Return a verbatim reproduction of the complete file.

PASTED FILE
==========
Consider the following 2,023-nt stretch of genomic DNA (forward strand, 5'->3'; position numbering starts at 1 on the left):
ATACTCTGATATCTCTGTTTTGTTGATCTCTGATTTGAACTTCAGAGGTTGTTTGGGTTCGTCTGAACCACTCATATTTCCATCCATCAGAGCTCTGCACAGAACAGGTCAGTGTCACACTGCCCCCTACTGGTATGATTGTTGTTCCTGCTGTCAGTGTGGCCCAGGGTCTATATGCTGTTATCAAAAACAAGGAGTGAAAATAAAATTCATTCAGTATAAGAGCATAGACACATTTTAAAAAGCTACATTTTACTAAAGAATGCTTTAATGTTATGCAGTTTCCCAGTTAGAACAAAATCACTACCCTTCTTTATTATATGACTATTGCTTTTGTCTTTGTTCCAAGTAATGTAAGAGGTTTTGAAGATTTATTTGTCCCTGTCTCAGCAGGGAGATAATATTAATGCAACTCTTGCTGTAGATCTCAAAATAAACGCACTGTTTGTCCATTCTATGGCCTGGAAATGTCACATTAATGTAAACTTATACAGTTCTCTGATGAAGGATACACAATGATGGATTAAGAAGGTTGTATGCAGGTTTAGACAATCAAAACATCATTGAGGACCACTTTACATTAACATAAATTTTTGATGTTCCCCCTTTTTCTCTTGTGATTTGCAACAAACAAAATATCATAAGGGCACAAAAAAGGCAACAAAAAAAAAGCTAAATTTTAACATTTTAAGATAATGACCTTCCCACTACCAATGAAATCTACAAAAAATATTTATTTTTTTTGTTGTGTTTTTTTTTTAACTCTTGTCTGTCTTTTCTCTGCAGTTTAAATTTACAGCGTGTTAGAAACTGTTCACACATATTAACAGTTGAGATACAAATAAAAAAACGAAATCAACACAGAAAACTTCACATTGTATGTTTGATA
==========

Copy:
Consider the following 2,023-nt stretch of genomic DNA (forward strand, 5'->3'; position numbering starts at 1 on the left):
ATACTCTGATATCTCTGTTTTGTTGATCTCTGATTTGAACTTCAGAGGTTGTTTGGGTTCGTCTGAACCACTCATATTTCCATCCATCAGAGCTCTGCACAGAACAGGTCAGTGTCACACTGCCCCCTACTGGTATGATTGTTGTTCCTGCTGTCAGTGTGGCCCAGGGTCTATATGCTGTTATCAAAAACAAGGAGTGAAAATAAAATTCATTCAGTATAAGAGCATAGACACATTTTAAAAAGCTACATTTTACTAAAGAATGCTTTAATGTTATGCAGTTTCCCAGTTAGAACAAAATCACTACCCTTCTTTATTATATGACTATTGCTTTTGTCTTTGTTCCAAGTAATGTAAGAGGTTTTGAAGATTTATTTGTCCCTGTCTCAGCAGGGAGATAATATTAATGCAACTCTTGCTGTAGATCTCAAAATAAACGCACTGTTTGTCCATTCTATGGCCTGGAAATGTCACATTAATGTAAACTTATACAGTTCTCTGATGAAGGATACACAATGATGGATTAAGAAGGTTGTATGCAGGTTTAGACAATCAAAACATCATTGAGGACCACTTTACATTAACATAAATTTTTGATGTTCCCCCTTTTTCTCTTGTGATTTGCAACAAACAAAATATCATAAGGGCACAAAAAAGGCAACAAAAAAAAAGCTAAATTTTAACATTTTAAGATAATGACCTTCCCACTACCAATGAAATCTACAAAAAATATTTATTTTTTTTGTTGTGTTTTTTTTTTAACTCTTGTCTGTCTTTTCTCTGCAGTTTAAATTTACAGCGTGTTAGAAACTGTTCACACATATTAACAGTTGAGATACAAATAAAAAAACGAAATCAACACAGAAAACTTCACATTGTATGTTTGATA